Sat. Apr 10th, 2021

Eduardo Valdes, a former diplomat and member of government coalition Frente de Todos, who now serves in as chair of the Foreign Affairs Committee in Argentina’s Chamber of Deputies, says there’s a clear line between vaccine negotiations and external factors.

“Now is not the time to do ideology. Our goal is for the Western Hemisphere to get its vaccines and not to poke into someone else’s internal affairs,” he told CNN.

Though historically seen as Washington’s geopolitical “backyard,” Latin America is increasingly turning to Moscow for help dealing with the pandemic. Six countries across the region — Argentina, Bolivia, Mexico, Nicaragua, Paraguay, and Venezuela — have now authorized use of the Sputnik V vaccine. Others are considering authorization requests, ever more urgent given the global shortage of available vaccines.

Colombia’s case is an example: America’s closest regional ally, Bogotá is now poised to authorize Sputnik V as well — a decision that surprised many due to the close alignment between some sectors of the government coalition and the US Republican Party. In the past, right-wing members of Duque’s own party, Centro Democrático, openly criticized Putin’s involvement in Latin America.

But when the country found itself without vaccines in hand at the end of January, Duque seems to have decided to push ideology to the side. The day after The Lancet’s publication on the Sputnik V, Colombia announced it was entering negotiations with Russia.
Less than three months prior, Bogotá had expelled two Russian officials in unclear circumstances. But the expulsion “did not influence the negotiations to bring here the vaccine,” Leonid Sboiko, first secretary at the Russian Embassy in Bogotá, told CNN. The Colombian Health Ministry declined to comment on the status of negotiations.

If anything, the vaccine deal could be a step toward smoothing things over. “Both countries want to turn the page. It was regrettable, but we want to move on,” Sboiko said, adding, “Cooperating on the vaccines is the most pressing issue right now, and is going to positively influence [Colombia and Russia’s] bilateral relationships.”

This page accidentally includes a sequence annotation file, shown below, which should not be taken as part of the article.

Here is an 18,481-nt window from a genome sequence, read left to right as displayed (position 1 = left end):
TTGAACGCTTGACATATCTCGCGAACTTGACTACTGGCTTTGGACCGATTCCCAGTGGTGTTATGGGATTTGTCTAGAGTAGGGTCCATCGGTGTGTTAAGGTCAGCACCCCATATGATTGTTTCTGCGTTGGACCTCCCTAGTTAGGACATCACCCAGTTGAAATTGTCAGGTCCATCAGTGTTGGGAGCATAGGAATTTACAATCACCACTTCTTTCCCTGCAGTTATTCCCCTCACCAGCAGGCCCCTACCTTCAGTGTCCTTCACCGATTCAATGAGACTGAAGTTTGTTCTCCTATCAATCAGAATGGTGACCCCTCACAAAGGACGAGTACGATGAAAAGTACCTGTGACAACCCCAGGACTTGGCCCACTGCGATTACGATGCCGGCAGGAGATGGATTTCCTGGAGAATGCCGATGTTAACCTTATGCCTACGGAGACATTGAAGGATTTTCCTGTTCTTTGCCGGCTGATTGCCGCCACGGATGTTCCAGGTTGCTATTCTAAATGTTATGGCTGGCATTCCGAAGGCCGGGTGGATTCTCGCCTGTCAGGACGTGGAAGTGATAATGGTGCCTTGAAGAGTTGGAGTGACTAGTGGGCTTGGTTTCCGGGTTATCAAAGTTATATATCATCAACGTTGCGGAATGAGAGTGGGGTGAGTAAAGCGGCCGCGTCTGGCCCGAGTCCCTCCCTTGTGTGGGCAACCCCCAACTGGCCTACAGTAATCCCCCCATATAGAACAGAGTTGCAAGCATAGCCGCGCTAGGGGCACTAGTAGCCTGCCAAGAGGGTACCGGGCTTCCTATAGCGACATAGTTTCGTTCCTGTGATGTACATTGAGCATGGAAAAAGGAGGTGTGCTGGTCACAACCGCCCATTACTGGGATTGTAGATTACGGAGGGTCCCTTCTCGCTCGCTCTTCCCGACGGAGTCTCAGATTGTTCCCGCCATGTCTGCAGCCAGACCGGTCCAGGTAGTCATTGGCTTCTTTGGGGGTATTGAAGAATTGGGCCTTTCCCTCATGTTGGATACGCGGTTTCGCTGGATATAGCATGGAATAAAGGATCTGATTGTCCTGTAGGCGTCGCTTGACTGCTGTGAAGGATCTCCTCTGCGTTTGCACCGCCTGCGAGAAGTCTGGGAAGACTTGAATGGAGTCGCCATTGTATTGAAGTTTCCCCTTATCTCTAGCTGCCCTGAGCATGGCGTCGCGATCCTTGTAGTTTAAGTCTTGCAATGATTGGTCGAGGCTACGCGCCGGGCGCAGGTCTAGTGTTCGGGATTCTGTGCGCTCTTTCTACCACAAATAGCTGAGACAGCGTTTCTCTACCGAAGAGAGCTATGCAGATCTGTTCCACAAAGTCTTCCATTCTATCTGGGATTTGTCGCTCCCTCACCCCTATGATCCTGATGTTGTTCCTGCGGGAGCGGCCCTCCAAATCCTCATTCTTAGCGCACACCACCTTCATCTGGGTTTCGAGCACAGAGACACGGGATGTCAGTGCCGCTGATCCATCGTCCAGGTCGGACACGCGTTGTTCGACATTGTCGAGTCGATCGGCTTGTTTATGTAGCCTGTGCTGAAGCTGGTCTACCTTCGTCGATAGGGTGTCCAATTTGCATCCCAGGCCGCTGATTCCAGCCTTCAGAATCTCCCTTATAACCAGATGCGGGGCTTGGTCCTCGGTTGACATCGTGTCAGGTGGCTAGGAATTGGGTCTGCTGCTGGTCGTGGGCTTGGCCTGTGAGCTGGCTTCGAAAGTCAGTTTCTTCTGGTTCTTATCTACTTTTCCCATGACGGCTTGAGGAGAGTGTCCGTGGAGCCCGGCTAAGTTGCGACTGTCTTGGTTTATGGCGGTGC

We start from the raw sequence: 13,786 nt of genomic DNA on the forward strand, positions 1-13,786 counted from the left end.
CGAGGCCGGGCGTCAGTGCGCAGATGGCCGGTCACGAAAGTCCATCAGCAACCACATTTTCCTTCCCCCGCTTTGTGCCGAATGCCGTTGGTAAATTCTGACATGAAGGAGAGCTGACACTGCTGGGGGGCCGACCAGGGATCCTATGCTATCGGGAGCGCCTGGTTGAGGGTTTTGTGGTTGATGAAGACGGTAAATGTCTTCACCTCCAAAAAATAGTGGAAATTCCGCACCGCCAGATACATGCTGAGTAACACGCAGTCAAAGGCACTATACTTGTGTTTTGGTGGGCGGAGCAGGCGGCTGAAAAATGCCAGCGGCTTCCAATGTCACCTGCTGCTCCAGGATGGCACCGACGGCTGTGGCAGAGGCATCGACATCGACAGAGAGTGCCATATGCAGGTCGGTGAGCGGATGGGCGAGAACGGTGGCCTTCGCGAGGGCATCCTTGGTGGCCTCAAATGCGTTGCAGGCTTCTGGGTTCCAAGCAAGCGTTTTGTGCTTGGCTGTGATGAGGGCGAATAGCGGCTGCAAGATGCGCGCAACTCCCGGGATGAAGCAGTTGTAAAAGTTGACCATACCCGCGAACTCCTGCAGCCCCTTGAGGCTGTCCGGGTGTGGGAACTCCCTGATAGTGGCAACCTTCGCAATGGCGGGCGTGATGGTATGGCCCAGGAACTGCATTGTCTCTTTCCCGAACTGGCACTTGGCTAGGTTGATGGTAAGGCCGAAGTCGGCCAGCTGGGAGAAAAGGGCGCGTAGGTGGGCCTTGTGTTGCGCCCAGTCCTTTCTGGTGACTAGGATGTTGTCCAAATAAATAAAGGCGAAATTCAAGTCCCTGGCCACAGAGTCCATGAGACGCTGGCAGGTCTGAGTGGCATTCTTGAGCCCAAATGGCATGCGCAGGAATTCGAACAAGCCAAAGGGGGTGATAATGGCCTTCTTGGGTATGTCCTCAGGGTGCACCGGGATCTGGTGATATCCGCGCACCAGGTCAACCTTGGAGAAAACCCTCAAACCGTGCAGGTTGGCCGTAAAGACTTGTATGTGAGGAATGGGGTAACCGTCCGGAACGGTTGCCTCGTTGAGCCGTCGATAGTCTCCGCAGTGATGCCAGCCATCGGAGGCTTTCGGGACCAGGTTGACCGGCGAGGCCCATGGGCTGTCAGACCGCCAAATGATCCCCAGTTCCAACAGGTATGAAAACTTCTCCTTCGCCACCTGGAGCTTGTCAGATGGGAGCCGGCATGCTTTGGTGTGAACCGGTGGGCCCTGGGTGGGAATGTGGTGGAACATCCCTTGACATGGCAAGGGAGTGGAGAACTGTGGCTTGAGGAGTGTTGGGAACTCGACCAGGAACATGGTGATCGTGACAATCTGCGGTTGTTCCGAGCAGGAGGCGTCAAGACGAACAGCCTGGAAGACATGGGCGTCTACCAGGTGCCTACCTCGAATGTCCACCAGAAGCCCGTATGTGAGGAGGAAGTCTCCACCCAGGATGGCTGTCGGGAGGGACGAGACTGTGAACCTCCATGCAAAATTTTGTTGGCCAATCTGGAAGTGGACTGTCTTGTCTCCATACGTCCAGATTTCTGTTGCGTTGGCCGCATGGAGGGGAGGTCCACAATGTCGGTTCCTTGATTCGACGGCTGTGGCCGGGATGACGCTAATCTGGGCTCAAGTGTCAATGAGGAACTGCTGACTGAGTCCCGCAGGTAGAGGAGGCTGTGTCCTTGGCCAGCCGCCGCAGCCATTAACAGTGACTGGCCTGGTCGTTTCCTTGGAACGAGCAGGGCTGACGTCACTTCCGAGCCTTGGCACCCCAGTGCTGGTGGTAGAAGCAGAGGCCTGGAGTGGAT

Sboiko told CNN that the Russian Direct Investment Fund (RDIF) which handles Sputnik V’s commercialization, last week presented an emergency authorization request to the Colombian medical agency INVIMA, and it is ready to deliver 100,000 doses within 14 days after a purchase.

“I think they had to bite the bullet and buy the vaccine regardless to whom they bought it from. And the Russians acted with enormous pragmatism,” Juan Carlos Ruiz, professor of Foreign Relationships at Bogotá’s Universidad del Rosario, told CNN.

Colombia will begin vaccinations this week, after receiving 50,000 doses as first shipment from Pfizer.

Ease of doing business

The need to secure more vaccines is urgently felt in the region. Latin American countries have been among the most affected in the world by the pandemic, but large-scale vaccination campaigns have not commenced yet, with limited exceptions.

According to the University of Oxford, South American countries have on average dispensed less than two doses of any coronavirus vaccine per 100 people, compared to almost five doses per 100 people in the EU and over 14 doses per 100 people in the US.

Russia’s readiness to strike deals has been key in spreading the vaccine across Latin America so far, according to Danil Bochkov, an expert of international relationship at the Russian International Affairs Council.

“It is always easier to deal with the state than with a private company, which has to hedge possible risks fearing huge losses. State-owned companies are easier to negotiate with, especially when they are pursuing political goals,” Bochkov told CNN.

Valdes, the Argentinian lawmaker, says negotiations with Moscow were easier than with Pfizer, from whom the Argentinian government initially planned to purchase vaccines. “When we looked at the contract, we evaluated that the ones with Pfizer did not comply with the legal protocols we expected,” Valdes said. “We reached out to the Russians and [Argentinian] President Fernandez related directly with Putin, and this sped things up,” he told CNN.

Argentina has so far purchased up to 25 million doses of the Sputnik vaccine and dispensed over 600,000 doses. Meanwhile, it is still waiting to dispense the first Pfizer vaccine.

In a statement to CNN, Pfizer said the company remains committed to working with the Argentinian government but refused to comment on the status of confidential negotiations.

Regional neighbors Peru and Brazil have also cited issues in negotiations with Pfizer, allegedly because of some of the liability clauses it requested, and ultimately turned to other vaccines — Chinese-made Sinopharm in Peru, and Coronavac and AstraZeneca in Brazil.

Apart from ease of negotiations, two more factors have worked to advantage the spread of Sputnik V through Latin America, according to analysts and lawmakers involved in vaccine purchases in Argentina and Bolivia: Sputnik V is cheap, and relatively easy to store.